As a new school year starts up, sports wonks, gridiron fans and fantasy footballers begin combing through statistics and sports news, excited for the coming college football season, the last for the BCS.
The 2013–2014 season, like every season, is fraught with questions that won’t all be answered until the Rose Bowl play clock hits all zeroes in the fourth quarter of the BCS championship on January 6, 2014. Will USC coach Lane Kiffin be able to keep his job? How will the Big Ten rename and reorganize its divisions? With Penn State banned from postseason play in 2013, what can we expect from the Nittany Lions during the season?
There’s no shortage of predictions for the coming season, and a survey of sportswriters shows both a wide range of expectations and some consistent trends. For example, most pigskin pundits expect Stanford and Oregon to duke it out for the number-one spot in the PAC-12, but there’s no consensus on who will come out on top. The SEC once again looks to come down to Alabama and Georgia, with Alabama’s Crimson Tide getting the early votes for a return to the BCS final.
The expected candidate field for the Heisman is filling up (mostly with quarterbacks). Some of the top contenders (in alphabetical order) are
- Teddy Bridgewater (Louisville QB)
- Marqise Lee (USC WR)*
- Johnny Manziel (Texas A&M QB)
- Marcus Mariota (Oregon QB)
- A.J. McCarron (Alabama QB)
- Braxton Miller (Ohio State QB)
- T.J. Yeldon (Alabama RB)
Coaches, players, scandals, polling — with so many aspects of the game to pore over, it can seem like too much to take in. When it comes down to what it’s all about — winning football games — what statistics matter most? What numbers and news should guide your own prophesying?
Check out the updated college football schedule at ESPN and then make your predictions based on the following information.
During the first month or so of football practice, the “new guys” spend a lot of time learning the ropes — memorizing the playbook, building rapport, acclimatizing to the coaching style, etc. The more returning starters a team has, the less work this involves, the more time can be spent actually developing into a cohesive, responsive team.
So the Texas Longhorns, with 19 returning starters, have a leg up (at least on paper) over Texas A&M, with only 10 returning starters. The quality of those returning starters, though, makes a big difference.
It’s often said that past performance does not predict future results. While that’s true in an absolute sense, you should ignore it when you make your college football predictions. Barring injury and scandal, the past performance of great coaches and outstanding (and returning) players can be expected, within reason, to continue into the new season. You should be on the lookout for surprise performances, but in general, a team that had a great 2012–2013 season isn’t likely to flatline right out of the gate this season.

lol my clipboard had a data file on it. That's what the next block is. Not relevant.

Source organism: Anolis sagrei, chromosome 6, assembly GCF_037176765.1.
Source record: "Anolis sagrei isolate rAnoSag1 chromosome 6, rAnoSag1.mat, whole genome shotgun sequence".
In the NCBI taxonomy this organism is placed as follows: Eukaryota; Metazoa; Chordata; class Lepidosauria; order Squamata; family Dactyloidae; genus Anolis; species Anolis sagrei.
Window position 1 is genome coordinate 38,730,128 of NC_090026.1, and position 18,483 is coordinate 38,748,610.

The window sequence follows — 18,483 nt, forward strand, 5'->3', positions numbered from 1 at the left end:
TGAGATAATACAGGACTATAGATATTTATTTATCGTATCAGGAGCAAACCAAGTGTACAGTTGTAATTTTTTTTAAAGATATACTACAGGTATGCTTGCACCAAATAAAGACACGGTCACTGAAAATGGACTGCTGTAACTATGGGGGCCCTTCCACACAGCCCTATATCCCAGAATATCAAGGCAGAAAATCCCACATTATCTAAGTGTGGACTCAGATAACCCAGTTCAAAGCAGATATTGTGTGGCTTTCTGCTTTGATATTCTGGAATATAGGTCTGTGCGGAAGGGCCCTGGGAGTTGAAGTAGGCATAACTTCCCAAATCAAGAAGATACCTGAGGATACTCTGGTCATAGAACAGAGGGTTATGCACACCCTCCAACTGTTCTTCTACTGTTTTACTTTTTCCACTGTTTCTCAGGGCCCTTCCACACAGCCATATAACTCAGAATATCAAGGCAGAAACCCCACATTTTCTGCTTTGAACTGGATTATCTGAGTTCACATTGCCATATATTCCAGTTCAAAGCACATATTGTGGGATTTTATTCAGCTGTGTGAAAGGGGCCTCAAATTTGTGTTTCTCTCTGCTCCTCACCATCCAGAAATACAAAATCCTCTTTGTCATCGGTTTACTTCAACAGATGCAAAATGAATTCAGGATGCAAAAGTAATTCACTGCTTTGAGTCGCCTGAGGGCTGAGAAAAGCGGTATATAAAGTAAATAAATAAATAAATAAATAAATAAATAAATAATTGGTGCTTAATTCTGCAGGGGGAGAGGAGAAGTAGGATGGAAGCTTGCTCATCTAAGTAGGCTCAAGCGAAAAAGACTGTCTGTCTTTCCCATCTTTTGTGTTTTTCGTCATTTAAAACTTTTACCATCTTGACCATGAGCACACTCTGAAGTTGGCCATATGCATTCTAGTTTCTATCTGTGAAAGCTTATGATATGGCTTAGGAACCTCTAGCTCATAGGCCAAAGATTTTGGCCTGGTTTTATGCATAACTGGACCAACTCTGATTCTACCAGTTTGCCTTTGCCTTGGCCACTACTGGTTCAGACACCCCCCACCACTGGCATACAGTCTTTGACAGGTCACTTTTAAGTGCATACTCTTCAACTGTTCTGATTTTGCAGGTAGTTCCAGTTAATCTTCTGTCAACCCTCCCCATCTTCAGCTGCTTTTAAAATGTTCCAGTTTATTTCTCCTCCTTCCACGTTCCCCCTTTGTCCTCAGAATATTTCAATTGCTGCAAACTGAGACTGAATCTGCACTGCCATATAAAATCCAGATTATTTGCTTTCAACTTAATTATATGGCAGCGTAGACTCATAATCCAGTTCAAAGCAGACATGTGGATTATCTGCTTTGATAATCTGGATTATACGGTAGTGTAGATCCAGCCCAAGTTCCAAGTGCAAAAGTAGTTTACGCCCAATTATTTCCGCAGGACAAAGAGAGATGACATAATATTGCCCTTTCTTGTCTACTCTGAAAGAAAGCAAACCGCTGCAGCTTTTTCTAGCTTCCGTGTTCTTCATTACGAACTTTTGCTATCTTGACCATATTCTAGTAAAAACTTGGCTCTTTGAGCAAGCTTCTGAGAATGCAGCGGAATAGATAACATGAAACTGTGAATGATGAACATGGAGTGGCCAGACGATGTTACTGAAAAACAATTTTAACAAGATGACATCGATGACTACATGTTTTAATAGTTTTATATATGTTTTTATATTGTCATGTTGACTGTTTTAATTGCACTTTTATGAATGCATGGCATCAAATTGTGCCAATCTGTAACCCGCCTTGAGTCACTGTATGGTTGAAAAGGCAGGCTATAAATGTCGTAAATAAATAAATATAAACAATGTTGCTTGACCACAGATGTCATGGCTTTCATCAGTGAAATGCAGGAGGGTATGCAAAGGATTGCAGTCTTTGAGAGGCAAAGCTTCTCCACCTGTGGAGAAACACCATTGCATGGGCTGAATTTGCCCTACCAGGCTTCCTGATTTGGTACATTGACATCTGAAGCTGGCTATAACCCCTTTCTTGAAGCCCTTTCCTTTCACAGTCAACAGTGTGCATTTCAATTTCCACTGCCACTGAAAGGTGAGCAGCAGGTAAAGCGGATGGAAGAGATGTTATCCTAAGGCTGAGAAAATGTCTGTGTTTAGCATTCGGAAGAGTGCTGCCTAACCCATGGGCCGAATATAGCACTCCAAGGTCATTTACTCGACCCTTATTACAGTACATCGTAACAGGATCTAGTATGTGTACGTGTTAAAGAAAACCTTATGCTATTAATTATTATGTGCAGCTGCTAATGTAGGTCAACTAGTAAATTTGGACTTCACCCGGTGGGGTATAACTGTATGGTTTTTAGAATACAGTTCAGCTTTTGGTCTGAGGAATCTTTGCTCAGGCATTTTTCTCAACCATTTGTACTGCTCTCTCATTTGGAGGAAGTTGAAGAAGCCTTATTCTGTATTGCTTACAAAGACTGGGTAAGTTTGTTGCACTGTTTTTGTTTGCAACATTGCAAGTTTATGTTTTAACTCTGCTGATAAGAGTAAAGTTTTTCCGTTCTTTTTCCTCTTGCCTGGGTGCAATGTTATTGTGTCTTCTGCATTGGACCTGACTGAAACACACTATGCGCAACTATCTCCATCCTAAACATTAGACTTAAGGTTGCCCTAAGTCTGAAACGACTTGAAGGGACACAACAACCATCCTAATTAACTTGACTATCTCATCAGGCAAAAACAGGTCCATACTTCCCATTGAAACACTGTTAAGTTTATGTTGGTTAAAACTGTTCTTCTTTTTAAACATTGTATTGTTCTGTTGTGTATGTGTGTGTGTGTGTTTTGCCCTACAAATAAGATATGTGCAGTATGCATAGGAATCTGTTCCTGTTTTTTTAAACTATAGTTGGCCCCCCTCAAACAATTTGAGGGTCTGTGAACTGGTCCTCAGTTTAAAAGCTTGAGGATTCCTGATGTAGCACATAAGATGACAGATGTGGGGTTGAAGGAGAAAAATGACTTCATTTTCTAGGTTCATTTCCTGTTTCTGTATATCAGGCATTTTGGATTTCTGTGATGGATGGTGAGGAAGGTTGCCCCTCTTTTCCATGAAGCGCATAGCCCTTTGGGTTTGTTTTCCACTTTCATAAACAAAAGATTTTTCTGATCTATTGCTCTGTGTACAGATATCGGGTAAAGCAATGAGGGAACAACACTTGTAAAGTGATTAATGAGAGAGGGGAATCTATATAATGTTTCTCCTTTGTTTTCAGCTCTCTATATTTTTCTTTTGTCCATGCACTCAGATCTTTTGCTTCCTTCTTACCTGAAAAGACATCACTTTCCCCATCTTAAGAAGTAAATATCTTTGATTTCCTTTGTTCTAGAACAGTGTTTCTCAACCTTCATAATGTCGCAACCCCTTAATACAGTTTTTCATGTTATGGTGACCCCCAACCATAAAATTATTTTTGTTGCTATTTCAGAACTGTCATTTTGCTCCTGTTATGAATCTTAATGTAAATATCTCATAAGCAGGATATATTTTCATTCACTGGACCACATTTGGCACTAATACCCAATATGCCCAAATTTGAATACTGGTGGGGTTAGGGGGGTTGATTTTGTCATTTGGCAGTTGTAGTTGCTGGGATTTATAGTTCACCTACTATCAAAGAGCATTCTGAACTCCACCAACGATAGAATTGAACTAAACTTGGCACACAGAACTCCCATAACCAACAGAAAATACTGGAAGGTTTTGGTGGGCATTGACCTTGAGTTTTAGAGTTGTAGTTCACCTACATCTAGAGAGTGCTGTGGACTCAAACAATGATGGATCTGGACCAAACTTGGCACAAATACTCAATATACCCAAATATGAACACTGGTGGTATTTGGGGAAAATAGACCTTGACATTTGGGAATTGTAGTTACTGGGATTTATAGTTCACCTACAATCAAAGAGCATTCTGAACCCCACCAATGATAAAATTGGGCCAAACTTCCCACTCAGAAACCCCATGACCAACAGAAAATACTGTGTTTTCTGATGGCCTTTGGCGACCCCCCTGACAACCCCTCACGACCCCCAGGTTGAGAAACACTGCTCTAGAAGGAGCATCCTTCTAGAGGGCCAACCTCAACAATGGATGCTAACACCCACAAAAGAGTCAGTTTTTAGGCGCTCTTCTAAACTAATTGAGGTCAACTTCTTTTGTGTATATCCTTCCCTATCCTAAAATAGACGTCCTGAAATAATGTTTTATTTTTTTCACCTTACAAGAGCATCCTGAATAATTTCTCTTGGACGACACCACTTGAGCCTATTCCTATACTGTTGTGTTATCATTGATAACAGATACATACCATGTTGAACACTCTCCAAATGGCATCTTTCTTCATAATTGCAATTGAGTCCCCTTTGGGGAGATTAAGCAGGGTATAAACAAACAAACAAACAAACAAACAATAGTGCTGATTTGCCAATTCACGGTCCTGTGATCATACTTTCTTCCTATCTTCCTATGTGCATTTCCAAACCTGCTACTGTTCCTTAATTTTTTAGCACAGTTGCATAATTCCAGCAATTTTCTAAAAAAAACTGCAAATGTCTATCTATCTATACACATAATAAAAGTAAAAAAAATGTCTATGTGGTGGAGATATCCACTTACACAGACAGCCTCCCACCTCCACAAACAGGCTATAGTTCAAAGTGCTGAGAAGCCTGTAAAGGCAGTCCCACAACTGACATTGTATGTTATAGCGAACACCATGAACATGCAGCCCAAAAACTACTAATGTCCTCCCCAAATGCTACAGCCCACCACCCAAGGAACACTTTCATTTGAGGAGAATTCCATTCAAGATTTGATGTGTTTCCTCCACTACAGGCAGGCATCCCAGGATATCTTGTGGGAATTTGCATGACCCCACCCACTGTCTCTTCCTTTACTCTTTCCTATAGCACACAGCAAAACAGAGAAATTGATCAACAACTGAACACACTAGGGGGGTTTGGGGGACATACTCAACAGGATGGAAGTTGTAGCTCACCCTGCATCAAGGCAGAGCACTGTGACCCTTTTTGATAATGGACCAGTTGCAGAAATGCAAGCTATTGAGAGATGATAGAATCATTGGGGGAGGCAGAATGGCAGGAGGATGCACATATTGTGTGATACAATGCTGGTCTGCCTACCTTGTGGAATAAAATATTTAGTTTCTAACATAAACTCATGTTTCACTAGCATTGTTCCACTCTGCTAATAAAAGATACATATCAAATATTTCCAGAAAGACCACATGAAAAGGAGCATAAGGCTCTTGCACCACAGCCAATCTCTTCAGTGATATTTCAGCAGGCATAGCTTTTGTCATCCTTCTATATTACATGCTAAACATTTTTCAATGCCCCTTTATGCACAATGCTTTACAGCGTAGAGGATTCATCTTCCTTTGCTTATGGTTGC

Because games are won and lost through personal performance, team cohesion and (sometimes) refereeing, and each of these aspects is affected by hundreds of little particulars — from alertness and the weather to what a player ate for lunch — no sporting event can be predicted with certainty. When you’re faced with what looks like a stalemate, sometimes you just have to go with your gut.
Which is also affected by those hundreds of little particulars.
Test your prognostications — live!
Want a chance to test your predictions against the pundits at ESPN Radio? Sears has teamed up with ESPN’s Mike and Mike to give you the chance to win VIP treatment at an ESPN Football Tour event.
The winner will receive two tickets to any single 2013 ESPN Football Tour event, with the chance to meet ESPN Radio talent, plus a $200 Sears gift card, a suite of Sears Auto Center Road Trip essentials for the winner’s car, and $1,000 spending money.
Sears and ESPN are ready for the 2013–2014 college football season. Are you?
*While this is a worthy and almost complete list of candidates, we had to add Marqise Lee in. Though his numbers will likely be down from last year with a new QB and no Robert Woods, he is still the best WR in college football and is a one-man team at times. He needs to be included on this list- Editor Kevin Taylor
Image source: MorgueFile.